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Your startup probably doesn’t have much expertise on tax compliance.
Your startup should probably do something about that. Like, now.
Let’s say you’re a Silicon Valley-based startup with a cool new solution for selling movie and event tickets online. Odds are, your sales efforts will start locally. If you get your first sale in San Mateo County, you need to remit sales tax in that county. Simple right? Sure, until you start scaling.
Follow the bouncing ball.
“Movies fall under different tax rules than say sports tickets, concerts or digital downloads,” says Lisa Serwin, chief financial officer of VentureBeat. “So you have to understand from a tax perspective each business area that you’re in,” she says, adding that things get even more complicated when you start selling in different counties, states and nations.
“For example, if you go to a movie in Florida, that ticket is subject to an admissions tax. The same is true in Texas. But if you go to a movie in let’s say Maryland, that tax does not apply,” she explains. “So, if you don’t collect a tax you’re supposed to, you can be on the hook for that remittance later on. The same goes for collecting tax you’re not supposed to. How would you even go about refunding the tax on thousands of tickets that you’d wrongly collected and what kind of financial impact would that have on your business?”
Get it wrong, just once, and you’re staring down the barrel of an audit. Have a problem with one audit, one time and tax audits can snowball into a distracting and unpleasant financial lifestyle for your startup.
“If you get audited early-on in Santa Clara County and there’s a problem, you’re probably going to have more problematic audits in other jurisdictions down the road.” says Serwin. “So, if you can get off to a clean start with your tax compliance, your life will be easier.
With that in mind, here are four tips from Serwin to get your startup’s tax compliance off to a good start.
1. Think about your finance team earlier.
In the early days of your startup, your human resources emphasis will likely be on engineering, product and sales talent. But paying attention to the composition of your finance team is equally important. If you don’t get the right team in place early-on, you may be looking at a long, steep climb to tax compliance.
2. Make sure your understanding of local tax compliance requirements aligns to the geography of your product plan rollout.
As you grow, you’ll be selling into more and more tax jurisdictions, each with their own unique rules and requirements around remittance. By taking the time to align your tax know-how with the geography of your sales roll-out you set yourself up for superior compliance, fewer headaches and less chance of an unhappy audit experience.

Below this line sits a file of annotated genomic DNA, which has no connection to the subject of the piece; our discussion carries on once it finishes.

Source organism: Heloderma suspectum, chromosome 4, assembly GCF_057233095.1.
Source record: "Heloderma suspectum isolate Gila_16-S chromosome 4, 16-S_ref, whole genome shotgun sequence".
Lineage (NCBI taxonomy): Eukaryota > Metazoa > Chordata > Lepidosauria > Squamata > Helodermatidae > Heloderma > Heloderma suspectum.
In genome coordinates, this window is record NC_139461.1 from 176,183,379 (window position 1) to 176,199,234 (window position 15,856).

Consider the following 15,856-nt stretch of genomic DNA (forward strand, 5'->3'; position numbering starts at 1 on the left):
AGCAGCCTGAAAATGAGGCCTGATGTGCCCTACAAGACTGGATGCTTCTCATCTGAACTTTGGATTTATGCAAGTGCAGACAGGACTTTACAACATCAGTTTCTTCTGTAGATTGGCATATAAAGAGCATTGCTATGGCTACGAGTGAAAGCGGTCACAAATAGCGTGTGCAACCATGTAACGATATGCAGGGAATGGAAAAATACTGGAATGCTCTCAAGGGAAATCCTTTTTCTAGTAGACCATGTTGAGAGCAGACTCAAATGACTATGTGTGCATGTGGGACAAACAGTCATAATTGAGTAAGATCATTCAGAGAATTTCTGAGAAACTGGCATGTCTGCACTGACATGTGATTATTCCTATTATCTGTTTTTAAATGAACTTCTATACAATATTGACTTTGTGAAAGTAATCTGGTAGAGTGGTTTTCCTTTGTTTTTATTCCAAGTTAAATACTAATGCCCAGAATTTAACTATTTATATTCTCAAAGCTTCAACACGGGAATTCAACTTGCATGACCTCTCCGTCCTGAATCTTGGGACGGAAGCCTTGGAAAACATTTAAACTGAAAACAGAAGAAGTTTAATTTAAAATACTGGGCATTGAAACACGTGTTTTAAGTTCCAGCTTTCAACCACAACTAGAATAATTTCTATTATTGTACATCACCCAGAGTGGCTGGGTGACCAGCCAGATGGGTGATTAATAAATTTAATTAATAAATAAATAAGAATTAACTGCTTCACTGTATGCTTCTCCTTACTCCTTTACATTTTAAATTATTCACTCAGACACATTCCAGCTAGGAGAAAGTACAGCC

3. If you’re going international, seek help.
As complex as dealing with 10,000 different US sales tax jurisdictions can be, the challenge becomes absolutely mind boggling when you start selling to mobile consumers moving around foreign jurisdictions all around the world. Challenge: What’s the correct sales tax and jurisdictional remittance on a Toronto Blue Jays ticket sold to a citizen of France who buys the ticket from their mobile in the lounge at Heathrow for a game in New York City? You don’t want to be an expert at this. You want a partner or vendor that is.
4. As you scale across states and nations, think about the ideal software tools for you.
There’s a variety of software tools out there to help demystify taxation and assure your compliance across jurisdictions. Take the time to study these tools, weight their relative merits to your unique needs, and develop a business case for the right solution for you.
You’d put the same effort into building your marketing stack, so why not invest a bit of time to avoid the potential financial pitfalls of an audit?
Don’t miss out! Get more great advice from Lisa Serwin and other tax experts by checking the free webinar “Sales Tax:The secret weapon to boost your bottom line.”
If you’re a software or high tech company ready to jumpstart your growth phase, do you understand how much of your limited resources are being sapped trying to manage the tax compliance for every transaction? We didn’t think so. Sales tax compliance is probably the last thing anyone wants to think about – and yet, it can make or break your revenue stream.
We’re talking to a VP of e-commerce of a major high end retailer, a highly sought-after sales tax guru and our own CFO, each of whom have solved the sales tax compliance equation – and have figured out a way to keep the government happy while streamlining their organizational process flow. By offloading these non-value add activities, business owners, CEOs, and CFOs can focus on what really matters – kicking up all kinds of revenue and adding value back into the business while making the competition weep into their pillows each night.
Join us for an interesting hour of real-life rock stars who have solved their nightmares with innovative sales tax compliance tactics and strategies.
In this webinar, you’ll:
- See real world scenarios of several organizations who have mastered sales tax compliance and requirements
- Learn action items to prepare your organization to optimize non-value-add business admin activities and reporting time
- Get your questions answered regarding sales tax strategies by the industry’s top experts during our live exec roundtable Q&A
- Hear the latest update on the Congressional “internet sales tax” (Marketplace Fairness Act)
Scott Cohn, Vice President of eCommerce, Chinese Laundry
Lisa Serwin, CFO, VentureBeat
Jordan Goodman, Sales and Local Tax Partner, Horwood Marcus & Berk
This webinar is sponsored by Avalara.